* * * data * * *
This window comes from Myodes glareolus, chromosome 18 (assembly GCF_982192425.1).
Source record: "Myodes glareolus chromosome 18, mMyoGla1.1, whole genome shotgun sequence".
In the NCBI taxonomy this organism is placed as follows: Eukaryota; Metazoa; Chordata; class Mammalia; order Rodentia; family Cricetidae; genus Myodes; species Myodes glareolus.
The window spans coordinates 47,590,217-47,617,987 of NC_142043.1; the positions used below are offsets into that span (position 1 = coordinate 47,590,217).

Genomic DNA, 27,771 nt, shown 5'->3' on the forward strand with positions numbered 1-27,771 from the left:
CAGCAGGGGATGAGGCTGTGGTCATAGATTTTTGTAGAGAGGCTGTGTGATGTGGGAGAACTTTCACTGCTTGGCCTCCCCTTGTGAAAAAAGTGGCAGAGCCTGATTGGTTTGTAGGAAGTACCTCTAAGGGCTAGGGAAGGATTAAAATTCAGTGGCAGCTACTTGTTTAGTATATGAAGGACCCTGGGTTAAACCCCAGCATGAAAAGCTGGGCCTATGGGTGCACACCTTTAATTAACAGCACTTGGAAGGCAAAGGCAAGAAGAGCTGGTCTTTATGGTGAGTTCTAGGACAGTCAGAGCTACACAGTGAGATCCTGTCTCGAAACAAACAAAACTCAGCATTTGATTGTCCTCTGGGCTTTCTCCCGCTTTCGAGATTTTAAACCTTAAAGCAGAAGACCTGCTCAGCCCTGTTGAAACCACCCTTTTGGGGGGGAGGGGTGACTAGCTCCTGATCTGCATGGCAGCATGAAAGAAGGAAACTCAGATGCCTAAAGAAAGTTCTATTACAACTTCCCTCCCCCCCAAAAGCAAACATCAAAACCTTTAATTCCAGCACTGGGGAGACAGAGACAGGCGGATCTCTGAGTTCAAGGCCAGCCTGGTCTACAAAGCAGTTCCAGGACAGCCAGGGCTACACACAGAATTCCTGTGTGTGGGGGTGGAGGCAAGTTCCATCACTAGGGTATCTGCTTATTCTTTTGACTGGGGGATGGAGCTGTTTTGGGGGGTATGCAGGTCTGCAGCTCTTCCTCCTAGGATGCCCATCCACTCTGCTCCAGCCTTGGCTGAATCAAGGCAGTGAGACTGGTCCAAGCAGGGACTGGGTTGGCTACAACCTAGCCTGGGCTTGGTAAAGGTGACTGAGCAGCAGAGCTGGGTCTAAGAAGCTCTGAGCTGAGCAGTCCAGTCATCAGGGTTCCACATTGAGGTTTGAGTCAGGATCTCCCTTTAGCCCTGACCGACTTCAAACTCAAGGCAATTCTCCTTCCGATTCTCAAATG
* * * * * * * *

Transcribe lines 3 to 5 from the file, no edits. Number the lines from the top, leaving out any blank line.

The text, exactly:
In the NCBI taxonomy this organism is placed as follows: Eukaryota; Metazoa; Chordata; class Mammalia; order Rodentia; family Cricetidae; genus Myodes; species Myodes glareolus.
The window spans coordinates 47,590,217-47,617,987 of NC_142043.1; the positions used below are offsets into that span (position 1 = coordinate 47,590,217).

Genomic DNA, 27,771 nt, shown 5'->3' on the forward strand with positions numbered 1-27,771 from the left: